- ENGL 602 - Literary Theory and Criticism Credits: 3 D. Feminist Literary Theory and Criticism
History of the Language (3):
Area of Specialization (12)
Courses to be determined by student in consultation with adviser.
Electives could constitute a secondary area of specialization depending on the individual student’s interests.
Foreign Language Requirement
All Ph.D. students must fulfill a Language/Research Tool Requirement before taking the candidacy examinations. Students may fulfill the requirement by demonstrating high proficiency in one foreign language, by demonstrating average proficiency in two foreign languages, or by demonstrating average proficiency in one foreign language and average proficiency in a research tool. The choice of languages is subject to departmental approval. (For means of demonstrating language proficiency, refer to “Language and Research-Tool Requirement” in the Requirements for Graduate Degrees section of this catalog.) Average proficiency in a research tool is shown by completing with a grade of B or higher two courses designated by the English Department to show expertise in one of three fields: Language, Research Methods, or Literary Theory and Criticism. The two courses must be taken in addition to courses taken to fulfill core requirements in the three fields.
All Ph.D. students must successfully complete three Ph.D. candidacy examinations.
Two of these are written examinations in two fields of study selected from the following.
Linguistics or philology
Medieval literature (Old English literature and Middle English literature)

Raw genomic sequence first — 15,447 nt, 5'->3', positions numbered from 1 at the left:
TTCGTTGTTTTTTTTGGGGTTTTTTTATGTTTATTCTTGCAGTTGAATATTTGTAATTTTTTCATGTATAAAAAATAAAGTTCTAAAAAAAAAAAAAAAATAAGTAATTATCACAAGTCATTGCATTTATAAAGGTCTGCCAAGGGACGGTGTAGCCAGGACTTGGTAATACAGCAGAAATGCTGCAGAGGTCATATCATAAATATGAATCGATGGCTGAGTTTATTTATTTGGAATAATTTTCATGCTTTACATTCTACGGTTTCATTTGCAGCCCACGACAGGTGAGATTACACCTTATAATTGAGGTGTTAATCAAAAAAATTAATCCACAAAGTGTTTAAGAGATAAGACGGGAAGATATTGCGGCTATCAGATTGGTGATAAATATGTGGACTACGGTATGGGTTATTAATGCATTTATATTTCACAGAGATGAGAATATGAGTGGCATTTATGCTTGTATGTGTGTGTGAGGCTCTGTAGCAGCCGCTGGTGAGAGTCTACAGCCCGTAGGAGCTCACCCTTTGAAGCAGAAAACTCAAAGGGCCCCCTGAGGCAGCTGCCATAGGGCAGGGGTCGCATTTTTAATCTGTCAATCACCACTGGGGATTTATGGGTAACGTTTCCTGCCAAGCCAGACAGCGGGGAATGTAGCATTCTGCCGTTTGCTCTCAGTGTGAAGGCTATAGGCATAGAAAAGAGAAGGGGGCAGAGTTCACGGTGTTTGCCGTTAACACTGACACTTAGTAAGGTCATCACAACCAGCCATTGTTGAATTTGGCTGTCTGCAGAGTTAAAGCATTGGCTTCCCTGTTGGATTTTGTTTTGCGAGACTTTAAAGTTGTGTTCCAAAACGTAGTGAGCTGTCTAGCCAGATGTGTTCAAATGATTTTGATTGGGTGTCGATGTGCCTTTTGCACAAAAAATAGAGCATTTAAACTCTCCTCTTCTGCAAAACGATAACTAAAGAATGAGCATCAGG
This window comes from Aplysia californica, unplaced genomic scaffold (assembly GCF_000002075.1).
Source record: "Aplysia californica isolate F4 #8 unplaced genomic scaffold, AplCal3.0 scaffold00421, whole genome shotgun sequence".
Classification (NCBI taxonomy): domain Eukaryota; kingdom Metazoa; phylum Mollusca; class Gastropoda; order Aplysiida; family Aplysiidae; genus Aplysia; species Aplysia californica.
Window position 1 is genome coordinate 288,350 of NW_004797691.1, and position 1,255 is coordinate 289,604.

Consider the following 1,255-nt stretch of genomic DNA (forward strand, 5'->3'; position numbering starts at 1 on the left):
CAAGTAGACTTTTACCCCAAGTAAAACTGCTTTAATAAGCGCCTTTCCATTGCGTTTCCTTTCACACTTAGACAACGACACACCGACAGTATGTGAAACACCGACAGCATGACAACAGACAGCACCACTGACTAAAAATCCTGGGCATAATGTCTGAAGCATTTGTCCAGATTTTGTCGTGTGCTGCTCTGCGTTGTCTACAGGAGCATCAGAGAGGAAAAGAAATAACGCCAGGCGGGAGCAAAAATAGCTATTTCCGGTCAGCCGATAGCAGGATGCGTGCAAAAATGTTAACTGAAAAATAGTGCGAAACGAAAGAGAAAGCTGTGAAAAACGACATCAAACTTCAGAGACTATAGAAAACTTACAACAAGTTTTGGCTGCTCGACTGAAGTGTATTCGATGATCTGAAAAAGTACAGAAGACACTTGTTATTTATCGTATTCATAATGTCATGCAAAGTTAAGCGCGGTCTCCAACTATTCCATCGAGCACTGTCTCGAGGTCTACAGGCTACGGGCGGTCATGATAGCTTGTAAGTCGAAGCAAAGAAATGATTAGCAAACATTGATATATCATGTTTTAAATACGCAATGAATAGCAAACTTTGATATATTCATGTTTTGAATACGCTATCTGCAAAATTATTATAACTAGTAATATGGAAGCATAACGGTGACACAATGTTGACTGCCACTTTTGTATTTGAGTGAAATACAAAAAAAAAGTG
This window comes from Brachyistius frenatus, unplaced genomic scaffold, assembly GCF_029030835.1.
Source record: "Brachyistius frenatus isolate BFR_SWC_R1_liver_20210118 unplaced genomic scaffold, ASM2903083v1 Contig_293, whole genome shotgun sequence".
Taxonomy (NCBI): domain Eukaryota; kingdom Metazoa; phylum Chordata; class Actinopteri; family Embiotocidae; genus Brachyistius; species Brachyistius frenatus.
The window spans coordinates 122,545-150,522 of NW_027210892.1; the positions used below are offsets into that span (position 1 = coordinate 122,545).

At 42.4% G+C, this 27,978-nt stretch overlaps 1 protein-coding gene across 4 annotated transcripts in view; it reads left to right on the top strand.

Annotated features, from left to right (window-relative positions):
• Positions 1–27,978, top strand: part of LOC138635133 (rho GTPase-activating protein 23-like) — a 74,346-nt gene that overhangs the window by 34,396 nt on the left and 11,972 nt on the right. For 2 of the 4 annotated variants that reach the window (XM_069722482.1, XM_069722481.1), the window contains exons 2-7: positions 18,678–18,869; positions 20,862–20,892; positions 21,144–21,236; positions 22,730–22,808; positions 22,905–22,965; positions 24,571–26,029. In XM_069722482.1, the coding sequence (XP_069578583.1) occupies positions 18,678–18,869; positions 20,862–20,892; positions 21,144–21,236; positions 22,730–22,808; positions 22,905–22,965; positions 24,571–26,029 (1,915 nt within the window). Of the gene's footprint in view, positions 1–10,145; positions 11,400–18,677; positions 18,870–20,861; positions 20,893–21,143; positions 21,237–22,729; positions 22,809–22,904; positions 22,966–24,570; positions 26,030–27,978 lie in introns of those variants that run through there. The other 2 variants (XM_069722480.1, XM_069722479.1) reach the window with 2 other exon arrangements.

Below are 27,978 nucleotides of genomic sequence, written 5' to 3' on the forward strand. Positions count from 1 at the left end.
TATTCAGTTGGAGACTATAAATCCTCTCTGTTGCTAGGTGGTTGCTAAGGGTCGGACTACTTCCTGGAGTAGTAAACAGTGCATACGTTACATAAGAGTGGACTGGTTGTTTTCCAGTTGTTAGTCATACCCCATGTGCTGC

English literature from 1500 to 1600
English literature from 1600 to 1660
British literature from 1660 to 1800
British literature from 1800 to 1900
British literature since 1900
American literature to 1865
American literature since 1865
British and American women’s literature since 1750
Film and Literature
A special field as determined by an examination committee and student in consultation
The third is an oral examination which consists of an explanation and defense of the student’s dissertation proposal, including its relation to the larger body of relevant knowledge and to the teaching of English or to other professional pursuits.
Students may request permission of the director of graduate studies in English to take the examinations when they have successfully completed 20 semester hours of course work beyond the M.A. degree (or 50 semester hours beyond the baccalaureate degree).
Candidates must write a dissertation that contributes to knowledge of literature, linguistics, rhetoric, or English education, and exhibits original scholarship and the ability to conduct independent research. Candidates must pass an oral defense of the dissertation. Chaired by the dissertation director, who must be a senior member of the graduate faculty in English, the dissertation committee shall consist of at least three members of the graduate faculty. The dean of the Graduate School or a dean’s designee may also serve as an ex officio, nonvoting member of the dissertation defense committee.